"Sure." He settled back in his seat. "But think about it; there's so much more to life than this." He gestured down at West Allenton, Alabama. No arguing with that logic.
Hoopdy broke down three times on the way, none of which were over water. Jim got us up and running in under five minutes each time. Say what you like about the politics, but Starfleet has its uses.
Stops and all, we still made Atlanta in about an hour. Hoopdy could have done better, but transonic flight over populated areas is banned. I pulled into the Emory medical complex and parked. Jim still hadn't asked me where I was going or why.
He got out.
"Hey, how'll you get home?"
He cocked his head. "Last week I led a stranded landing party 80 kilometers across the badlands of Hyperis VI and back to the ship. Of course, it was only a simulation in South Dakota, but still, I think I can figure out how to get between two major Earth cities without any trouble. I have good friends in many places. " He patted his communicator.
"Oh. Well, I guess this is good-bye then." I shuffled some stuff in my bag around and looked up at the main hospital. I'd raced to get here, and now the last thing I wanted to do was go into that damn building.
"You never know, Blue Eyes. It's a big universe all right, but not that big." He kissed me on the cheek before I realized it was coming. "You need anything?"
"No." Damn my Irish ancestors' coloring; every blush shows. "No."
"I'll see you around then.
"Cadet Kirk to Starfleet transport. One to beam to coordinates being fed in." He punched a few buttons, twisted a dial, shimmered and was gone.
Through the support beams of the parking complex, I looked up again. I imagined my father up on the top floor peering down at me still in judgment. Even the damned transporter had more appeal than going in that building.
Parking in the visitor's lot had me disoriented. I felt odd and out of place. Out of habit, I looked to the physician's entrance in the back, but this wasn't my sandbox and that wasn't my door. I turned toward the front and followed the rest of the visitors to the main entrance.
I didn't quite make it there. By coincidence, or possibly not, Shirley was out in the front courtyard. She looked thinner than ever. One hand worried at patch of graying hair; with the other she sucked fiercely on a caffeine stick as she paced. Probably trying to hide it from the old man.
"Hollis." She came towards me, but sensibly stopped short of an embrace. She was my father's wife, not family.
"Shirley. Why didn't you call me earlier?"
"He wouldn't let me. You know how he is. Said you were a doctor now and much too busy to be called home for sick folks."
That sounded like Dad, all right. Somewhere in the middle of the booze and mom's illness, he had surrendered his clinical practice and had taken a research only position. Since then he had claimed that that was what real doctors do. The big picture was what mattered. People came after the science. Clinicians were detail men, making one tiny difference at a time. Research could cure the galaxy.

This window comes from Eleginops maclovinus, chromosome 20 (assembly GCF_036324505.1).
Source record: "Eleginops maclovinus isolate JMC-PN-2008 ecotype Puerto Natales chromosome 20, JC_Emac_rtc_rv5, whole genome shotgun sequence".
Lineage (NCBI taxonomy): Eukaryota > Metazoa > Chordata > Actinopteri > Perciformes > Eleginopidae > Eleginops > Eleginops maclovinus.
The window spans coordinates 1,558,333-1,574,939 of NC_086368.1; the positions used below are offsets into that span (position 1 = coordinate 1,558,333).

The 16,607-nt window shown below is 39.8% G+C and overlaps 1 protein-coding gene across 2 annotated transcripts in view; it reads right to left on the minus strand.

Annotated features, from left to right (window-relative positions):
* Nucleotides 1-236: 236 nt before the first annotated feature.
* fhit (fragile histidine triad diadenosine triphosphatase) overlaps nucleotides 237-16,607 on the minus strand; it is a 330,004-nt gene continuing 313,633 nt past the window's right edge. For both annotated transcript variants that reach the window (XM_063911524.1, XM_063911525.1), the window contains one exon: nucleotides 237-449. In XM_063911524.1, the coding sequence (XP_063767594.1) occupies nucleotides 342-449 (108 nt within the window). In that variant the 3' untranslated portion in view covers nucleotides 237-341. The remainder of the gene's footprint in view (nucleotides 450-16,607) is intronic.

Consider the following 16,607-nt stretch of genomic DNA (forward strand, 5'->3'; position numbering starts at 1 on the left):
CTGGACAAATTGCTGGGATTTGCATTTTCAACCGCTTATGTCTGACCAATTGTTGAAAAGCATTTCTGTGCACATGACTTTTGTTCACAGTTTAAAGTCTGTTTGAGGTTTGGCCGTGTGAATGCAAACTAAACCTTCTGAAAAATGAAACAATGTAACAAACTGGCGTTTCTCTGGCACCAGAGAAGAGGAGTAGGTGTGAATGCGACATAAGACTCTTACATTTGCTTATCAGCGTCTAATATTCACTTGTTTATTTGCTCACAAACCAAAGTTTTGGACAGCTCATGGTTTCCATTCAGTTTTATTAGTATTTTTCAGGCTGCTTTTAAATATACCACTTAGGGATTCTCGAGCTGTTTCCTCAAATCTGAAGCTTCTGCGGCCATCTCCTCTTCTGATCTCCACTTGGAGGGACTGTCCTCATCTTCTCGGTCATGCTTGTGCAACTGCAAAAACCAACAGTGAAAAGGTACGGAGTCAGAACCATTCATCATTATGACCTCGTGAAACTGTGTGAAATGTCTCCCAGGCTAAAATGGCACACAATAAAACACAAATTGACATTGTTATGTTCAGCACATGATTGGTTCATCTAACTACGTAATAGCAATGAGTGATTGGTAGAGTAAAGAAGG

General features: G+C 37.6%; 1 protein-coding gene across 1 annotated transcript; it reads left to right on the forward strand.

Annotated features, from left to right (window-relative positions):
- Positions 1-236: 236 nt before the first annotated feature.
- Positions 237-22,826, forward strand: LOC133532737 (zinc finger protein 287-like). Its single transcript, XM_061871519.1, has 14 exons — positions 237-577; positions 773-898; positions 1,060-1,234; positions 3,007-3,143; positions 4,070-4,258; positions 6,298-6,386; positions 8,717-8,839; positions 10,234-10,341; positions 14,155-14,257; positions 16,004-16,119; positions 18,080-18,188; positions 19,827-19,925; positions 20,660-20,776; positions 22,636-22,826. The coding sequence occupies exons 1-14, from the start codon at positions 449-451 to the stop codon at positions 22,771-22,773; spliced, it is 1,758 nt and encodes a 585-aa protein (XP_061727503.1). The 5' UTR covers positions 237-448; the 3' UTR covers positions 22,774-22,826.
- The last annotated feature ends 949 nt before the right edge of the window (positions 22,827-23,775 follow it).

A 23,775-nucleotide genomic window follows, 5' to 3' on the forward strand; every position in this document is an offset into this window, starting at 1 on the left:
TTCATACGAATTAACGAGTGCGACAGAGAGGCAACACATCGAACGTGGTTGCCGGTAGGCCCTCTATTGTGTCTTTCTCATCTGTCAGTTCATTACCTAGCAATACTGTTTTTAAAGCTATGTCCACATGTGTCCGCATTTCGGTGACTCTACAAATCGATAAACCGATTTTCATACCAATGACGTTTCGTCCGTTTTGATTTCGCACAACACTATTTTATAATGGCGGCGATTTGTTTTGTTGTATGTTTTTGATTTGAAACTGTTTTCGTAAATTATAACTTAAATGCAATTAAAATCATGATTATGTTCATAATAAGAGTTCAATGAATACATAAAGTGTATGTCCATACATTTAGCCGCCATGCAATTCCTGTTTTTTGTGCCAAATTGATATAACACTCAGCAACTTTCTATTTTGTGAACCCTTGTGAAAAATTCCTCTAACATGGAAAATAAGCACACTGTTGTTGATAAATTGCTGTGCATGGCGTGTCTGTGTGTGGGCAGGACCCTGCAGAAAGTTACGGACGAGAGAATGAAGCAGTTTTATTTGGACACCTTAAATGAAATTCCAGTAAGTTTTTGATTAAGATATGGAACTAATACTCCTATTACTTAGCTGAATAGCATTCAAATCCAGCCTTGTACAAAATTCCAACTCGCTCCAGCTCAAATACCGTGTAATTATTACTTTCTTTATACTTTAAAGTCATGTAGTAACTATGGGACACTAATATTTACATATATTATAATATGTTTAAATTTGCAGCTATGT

The irony was that I had chosen medicine because of the physician my father had been at one time. Up until high school I could hardly go anywhere in the county without hearing someone sing dad's praises. I would have given anything to inspire that kind of respect--from the community, and especially from him.
He encouraged me every step of my education, he pushed me, not always so gently, to follow in his footsteps. I went willingly, for I couldn't imagine anything better than being the man that others saw in my father.
By the time I entered medical school, he was already publishing groundbreaking work on prion manipulation, and regular country doctors who cared for patients were no longer good enough for him. He said that he was very proud of me, and had I ever thought of bioresearch?
Even in my youngest full memory of my father, I had been a disappointment. It was at the beach. Dad was drinking, I suppose--he always was when away from the hospital--while I played in the sand, far away from the scary waves. All of a sudden, Dad decided I was too old for that. He picked me up and tossed me over his shoulder, and carried me into the surf. I could smell the sourmash oozing through the sweat.
I remember kicking and screaming, eyes closed, beating at his back with my hands, but he just laughed like it was a great big joke. "Hold on, Hollis. Here comes a big one!" I heard the roar even over my screams and felt the change of pace as Dad was dragged backwards. There was a slap of water and then the sudden silence, the turning and tumbling, floating weightless and free. The salt stung as it drowned my eyes and nose, but then there was a great sense of peace. I rolled over and over, no longer scared or trying to fight. My back scraped along the bottom. That hurt a little and I wished it would stop and I could go back to floating in the sea.